The first “Anna Mercury” series was exactly what you want from a sci-fi thriller: lots of action, lots of new concepts, and a general sense that you’re reading something you’ve never seen before. There were elements of “Stargate” and superhero comics and, well, whatever British TV programs Warren Ellis was referencing that went right over my head. The core concept of a group of constellation alternate Earths, all smaller than ours, being policed and watched over by us out of a sense of responsibility is a concept with legs.
That is evidenced in the first issue of the sequel series, “Ultraspacial Dreadnought Vanaheim” where Ellis and artist Facundo Percio send Anna Mercury to a new constellation planet. Whereas the first series had the British agent operating on a world that had no idea that there were other worlds, this constellation world warrants attention after it sends a probe to our Earth, and Mercury has to go to that world and get a sense of what type of people they’re dealing with.
The constellation world is one of the more unique combinations of humans I’ve ever seen pop up in a sci-fi story: “the population is almost equally comprised of Ashanti Africans, Ainu Japanese, and Anglo-Saxons from south-east England.” How and why Ellis arrived at this mix is anyone’s guess, but that allows Percio to develop a unique, hybrid look to the society, especially the clothing. He plays up the Japanese and Africans influences more than the English, but that helps give Three Souls Town the foreign feel that you want in a story like this.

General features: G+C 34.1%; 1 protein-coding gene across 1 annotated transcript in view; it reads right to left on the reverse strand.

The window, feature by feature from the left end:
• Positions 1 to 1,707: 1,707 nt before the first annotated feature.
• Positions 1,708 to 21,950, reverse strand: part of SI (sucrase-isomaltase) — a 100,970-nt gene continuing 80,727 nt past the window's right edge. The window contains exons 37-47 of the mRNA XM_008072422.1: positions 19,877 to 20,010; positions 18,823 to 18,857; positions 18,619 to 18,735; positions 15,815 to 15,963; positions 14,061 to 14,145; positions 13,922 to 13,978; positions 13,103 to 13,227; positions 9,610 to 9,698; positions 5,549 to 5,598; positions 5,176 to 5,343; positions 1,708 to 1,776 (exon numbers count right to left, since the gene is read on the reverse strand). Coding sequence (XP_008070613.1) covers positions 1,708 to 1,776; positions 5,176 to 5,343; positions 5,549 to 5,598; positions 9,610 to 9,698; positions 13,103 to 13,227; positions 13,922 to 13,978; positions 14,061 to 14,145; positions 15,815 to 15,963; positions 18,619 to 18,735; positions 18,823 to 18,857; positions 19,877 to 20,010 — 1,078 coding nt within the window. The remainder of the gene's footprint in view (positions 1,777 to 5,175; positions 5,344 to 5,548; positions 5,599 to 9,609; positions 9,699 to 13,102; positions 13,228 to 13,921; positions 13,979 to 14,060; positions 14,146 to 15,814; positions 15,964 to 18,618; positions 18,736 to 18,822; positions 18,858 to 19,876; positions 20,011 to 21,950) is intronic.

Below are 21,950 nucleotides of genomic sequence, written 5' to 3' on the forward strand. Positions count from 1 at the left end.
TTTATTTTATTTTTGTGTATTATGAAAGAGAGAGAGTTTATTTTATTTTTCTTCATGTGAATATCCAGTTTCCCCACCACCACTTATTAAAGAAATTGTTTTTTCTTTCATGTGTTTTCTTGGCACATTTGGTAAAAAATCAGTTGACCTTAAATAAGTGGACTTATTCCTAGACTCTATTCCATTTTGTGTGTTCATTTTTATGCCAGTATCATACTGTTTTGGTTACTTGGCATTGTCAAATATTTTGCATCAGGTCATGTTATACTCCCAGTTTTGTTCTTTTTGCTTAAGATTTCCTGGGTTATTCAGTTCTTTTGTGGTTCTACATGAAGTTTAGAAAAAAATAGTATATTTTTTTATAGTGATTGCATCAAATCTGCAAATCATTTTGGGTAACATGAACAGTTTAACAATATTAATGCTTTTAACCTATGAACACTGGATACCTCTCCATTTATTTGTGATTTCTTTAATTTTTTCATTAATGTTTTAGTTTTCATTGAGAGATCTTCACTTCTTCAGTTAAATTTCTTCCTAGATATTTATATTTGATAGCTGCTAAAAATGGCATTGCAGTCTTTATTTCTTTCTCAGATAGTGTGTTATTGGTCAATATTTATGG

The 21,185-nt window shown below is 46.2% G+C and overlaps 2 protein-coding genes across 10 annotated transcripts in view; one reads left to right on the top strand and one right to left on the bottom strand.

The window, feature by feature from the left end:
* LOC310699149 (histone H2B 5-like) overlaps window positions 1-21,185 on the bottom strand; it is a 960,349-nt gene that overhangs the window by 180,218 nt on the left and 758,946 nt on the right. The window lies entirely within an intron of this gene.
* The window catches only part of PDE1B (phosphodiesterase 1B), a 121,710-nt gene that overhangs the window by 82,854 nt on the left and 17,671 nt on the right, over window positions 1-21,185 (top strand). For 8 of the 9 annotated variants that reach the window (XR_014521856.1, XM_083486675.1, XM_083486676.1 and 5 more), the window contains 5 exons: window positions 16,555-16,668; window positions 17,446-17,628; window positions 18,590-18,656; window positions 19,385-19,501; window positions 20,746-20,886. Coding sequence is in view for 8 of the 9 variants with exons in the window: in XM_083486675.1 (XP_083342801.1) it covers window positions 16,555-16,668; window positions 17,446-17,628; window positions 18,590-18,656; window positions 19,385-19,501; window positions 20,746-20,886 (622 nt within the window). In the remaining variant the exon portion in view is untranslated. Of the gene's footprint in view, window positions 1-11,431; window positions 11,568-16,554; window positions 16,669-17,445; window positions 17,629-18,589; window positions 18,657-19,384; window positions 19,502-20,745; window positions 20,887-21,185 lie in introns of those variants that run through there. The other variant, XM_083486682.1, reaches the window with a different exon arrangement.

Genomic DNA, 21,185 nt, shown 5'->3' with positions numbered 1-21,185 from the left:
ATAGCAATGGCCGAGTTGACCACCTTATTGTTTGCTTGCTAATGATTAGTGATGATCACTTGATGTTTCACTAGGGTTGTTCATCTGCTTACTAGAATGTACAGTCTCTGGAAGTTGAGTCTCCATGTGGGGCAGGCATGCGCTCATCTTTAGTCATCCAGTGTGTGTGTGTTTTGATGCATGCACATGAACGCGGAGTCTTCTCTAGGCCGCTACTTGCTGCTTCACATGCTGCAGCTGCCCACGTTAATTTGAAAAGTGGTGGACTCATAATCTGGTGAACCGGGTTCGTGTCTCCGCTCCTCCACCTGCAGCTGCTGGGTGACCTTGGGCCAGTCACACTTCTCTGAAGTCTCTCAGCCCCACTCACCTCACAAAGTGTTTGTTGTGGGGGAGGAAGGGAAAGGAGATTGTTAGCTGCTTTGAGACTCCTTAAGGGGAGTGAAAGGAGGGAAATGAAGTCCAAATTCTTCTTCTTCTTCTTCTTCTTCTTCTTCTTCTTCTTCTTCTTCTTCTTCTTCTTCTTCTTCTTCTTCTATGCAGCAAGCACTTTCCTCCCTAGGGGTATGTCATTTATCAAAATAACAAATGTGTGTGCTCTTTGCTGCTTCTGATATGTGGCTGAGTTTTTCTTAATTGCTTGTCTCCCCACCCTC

Ellis doesn’t develop this world much in this issue, preferring to give a couple of small details, while going through the concept of the series and what exactly Anna Mercury does to travel to these constellation worlds, making this new-reader friendly for those who haven’t had a chance to pick up the first series yet.
That, and he sticks to the action, giving Percio a chance to shine as Mercury’s mission goes awry quickly and she’s soon on the run from the authorities with their ray guns and body armor, looking like a mix between riot police and samurais. His art is darker here than on the previous book, more rough blacks around the edges, but Percio still delivers some gorgeous drawings.
If the first series and this issue are any indication, “Anna Mercury 2” will be action-packed with some witty dialogue and thoughtful scientific and sociological concepts. High-concept blockbuster movie comics at their best.